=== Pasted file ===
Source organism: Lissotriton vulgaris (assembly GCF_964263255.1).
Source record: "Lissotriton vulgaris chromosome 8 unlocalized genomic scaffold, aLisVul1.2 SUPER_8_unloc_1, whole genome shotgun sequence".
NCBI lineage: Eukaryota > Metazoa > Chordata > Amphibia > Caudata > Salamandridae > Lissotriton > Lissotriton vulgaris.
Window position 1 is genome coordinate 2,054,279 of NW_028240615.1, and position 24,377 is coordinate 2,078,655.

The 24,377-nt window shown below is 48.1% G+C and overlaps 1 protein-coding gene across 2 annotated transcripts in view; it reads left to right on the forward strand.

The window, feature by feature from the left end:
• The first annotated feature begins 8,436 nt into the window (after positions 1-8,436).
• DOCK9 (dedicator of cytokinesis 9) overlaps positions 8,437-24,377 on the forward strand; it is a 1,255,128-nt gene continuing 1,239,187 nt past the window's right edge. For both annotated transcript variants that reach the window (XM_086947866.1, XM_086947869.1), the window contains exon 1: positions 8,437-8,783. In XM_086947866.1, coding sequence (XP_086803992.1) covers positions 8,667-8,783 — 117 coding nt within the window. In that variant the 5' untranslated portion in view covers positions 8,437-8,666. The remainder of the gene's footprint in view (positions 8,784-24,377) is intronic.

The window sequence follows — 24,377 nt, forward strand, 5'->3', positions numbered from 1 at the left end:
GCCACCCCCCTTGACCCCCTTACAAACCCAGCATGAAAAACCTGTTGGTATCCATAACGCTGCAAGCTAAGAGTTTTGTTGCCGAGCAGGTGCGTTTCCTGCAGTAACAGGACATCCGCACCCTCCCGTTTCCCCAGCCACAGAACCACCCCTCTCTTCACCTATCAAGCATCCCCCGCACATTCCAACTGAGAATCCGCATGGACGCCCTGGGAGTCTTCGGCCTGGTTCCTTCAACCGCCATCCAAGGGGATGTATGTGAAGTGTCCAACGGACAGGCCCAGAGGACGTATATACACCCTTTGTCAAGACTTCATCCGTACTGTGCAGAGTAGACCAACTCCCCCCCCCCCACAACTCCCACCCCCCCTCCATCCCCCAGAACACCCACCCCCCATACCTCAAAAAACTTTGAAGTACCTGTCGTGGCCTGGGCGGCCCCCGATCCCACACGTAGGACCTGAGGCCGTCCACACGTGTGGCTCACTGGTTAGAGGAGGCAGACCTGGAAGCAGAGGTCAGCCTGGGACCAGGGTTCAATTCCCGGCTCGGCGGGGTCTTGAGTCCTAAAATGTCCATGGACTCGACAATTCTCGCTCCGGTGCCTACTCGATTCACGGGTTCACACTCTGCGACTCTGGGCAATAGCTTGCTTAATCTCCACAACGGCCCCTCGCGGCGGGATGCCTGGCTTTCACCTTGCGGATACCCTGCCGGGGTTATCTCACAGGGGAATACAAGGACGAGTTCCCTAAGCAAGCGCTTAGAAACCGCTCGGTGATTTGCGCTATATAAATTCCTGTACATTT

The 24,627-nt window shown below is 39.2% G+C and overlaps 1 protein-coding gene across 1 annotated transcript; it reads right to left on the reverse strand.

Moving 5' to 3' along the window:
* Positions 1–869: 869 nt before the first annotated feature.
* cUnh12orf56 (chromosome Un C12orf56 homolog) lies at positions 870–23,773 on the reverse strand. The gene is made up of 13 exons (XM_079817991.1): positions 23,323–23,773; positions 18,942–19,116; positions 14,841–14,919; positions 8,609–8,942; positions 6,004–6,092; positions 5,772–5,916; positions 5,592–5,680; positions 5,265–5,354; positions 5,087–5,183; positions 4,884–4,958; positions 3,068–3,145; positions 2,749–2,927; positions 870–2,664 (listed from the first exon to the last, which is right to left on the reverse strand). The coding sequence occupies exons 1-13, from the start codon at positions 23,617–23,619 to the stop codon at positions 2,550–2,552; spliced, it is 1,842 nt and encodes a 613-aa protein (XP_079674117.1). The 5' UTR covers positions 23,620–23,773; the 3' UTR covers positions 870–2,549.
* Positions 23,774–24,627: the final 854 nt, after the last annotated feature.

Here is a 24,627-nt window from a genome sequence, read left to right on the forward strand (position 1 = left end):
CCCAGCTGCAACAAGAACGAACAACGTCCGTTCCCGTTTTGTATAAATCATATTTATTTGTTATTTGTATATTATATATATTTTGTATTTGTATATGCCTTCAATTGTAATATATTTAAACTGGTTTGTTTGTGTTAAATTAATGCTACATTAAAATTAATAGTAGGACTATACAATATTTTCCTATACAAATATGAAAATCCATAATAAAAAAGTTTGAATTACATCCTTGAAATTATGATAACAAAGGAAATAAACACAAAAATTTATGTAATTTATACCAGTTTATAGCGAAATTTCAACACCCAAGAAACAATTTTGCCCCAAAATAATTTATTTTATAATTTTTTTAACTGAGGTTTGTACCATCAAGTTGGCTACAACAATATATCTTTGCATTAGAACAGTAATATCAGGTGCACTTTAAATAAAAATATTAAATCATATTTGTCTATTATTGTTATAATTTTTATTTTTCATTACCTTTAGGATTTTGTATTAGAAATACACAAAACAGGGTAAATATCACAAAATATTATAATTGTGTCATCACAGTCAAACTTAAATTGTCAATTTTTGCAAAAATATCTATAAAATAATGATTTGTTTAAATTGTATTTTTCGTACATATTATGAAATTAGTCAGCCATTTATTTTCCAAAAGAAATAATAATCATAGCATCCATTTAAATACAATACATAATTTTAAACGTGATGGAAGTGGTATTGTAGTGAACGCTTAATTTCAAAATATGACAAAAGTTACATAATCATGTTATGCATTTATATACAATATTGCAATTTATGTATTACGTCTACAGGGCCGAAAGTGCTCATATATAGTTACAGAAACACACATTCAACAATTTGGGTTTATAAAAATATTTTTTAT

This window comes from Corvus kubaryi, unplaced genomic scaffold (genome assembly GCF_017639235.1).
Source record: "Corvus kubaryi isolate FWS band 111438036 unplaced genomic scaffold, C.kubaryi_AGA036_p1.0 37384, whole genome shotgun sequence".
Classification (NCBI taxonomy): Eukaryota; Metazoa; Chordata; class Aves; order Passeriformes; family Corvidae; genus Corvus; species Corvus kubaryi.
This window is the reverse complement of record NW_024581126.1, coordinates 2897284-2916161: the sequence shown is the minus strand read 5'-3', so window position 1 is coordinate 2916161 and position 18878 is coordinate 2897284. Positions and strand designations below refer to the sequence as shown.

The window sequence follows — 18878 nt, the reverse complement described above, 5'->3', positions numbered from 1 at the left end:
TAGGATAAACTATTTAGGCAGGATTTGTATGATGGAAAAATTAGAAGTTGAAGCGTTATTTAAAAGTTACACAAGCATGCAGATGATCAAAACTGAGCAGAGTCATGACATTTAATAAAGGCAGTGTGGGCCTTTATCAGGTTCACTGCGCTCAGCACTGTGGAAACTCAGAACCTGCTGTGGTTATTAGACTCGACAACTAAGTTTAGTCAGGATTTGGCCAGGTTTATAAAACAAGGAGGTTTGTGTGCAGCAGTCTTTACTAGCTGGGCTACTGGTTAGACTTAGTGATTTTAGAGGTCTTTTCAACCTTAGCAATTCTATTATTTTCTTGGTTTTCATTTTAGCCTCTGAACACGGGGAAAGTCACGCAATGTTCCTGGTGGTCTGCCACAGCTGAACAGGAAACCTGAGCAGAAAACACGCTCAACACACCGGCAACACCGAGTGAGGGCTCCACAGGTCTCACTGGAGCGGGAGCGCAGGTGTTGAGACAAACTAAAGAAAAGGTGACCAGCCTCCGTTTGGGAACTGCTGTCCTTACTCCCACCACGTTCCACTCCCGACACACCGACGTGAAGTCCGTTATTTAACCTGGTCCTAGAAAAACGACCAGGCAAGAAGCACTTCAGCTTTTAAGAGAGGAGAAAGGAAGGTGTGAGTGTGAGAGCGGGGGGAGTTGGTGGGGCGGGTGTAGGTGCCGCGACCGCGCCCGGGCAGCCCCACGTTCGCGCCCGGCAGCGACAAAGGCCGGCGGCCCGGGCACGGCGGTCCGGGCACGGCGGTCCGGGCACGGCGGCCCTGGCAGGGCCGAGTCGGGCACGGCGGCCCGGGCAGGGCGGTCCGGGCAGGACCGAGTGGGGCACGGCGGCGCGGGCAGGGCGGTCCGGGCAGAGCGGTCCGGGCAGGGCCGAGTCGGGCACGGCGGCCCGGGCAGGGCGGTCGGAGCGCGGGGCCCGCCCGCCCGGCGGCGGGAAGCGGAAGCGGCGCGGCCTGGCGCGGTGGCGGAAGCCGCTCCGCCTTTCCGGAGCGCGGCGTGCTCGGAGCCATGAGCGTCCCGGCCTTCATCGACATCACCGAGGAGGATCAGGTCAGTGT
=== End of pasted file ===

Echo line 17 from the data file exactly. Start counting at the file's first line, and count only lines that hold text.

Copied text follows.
CCCAGCTGCAACAAGAACGAACAACGTCCGTTCCCGTTTTGTATAAATCATATTTATTTGTTATTTGTATATTATATATATTTTGTATTTGTATATGCCTTCAATTGTAATATATTTAAACTGGTTTGTTTGTGTTAAATTAATGCTACATTAAAATTAATAGTAGGACTATACAATATTTTCCTATACAAATATGAAAATCCATAATAAAAAAGTTTGAATTACATCCTTGAAATTATGATAACAAAGGAAATAAACACAAAAATTTATGTAATTTATACCAGTTTATAGCGAAATTTCAACACCCAAGAAACAATTTTGCCCCAAAATAATTTATTTTATAATTTTTTTAACTGAGGTTTGTACCATCAAGTTGGCTACAACAATATATCTTTGCATTAGAACAGTAATATCAGGTGCACTTTAAATAAAAATATTAAATCATATTTGTCTATTATTGTTATAATTTTTATTTTTCATTACCTTTAGGATTTTGTATTAGAAATACACAAAACAGGGTAAATATCACAAAATATTATAATTGTGTCATCACAGTCAAACTTAAATTGTCAATTTTTGCAAAAATATCTATAAAATAATGATTTGTTTAAATTGTATTTTTCGTACATATTATGAAATTAGTCAGCCATTTATTTTCCAAAAGAAATAATAATCATAGCATCCATTTAAATACAATACATAATTTTAAACGTGATGGAAGTGGTATTGTAGTGAACGCTTAATTTCAAAATATGACAAAAGTTACATAATCATGTTATGCATTTATATACAATATTGCAATTTATGTATTACGTCTACAGGGCCGAAAGTGCTCATATATAGTTACAGAAACACACATTCAACAATTTGGGTTTATAAAAATATTTTTTAT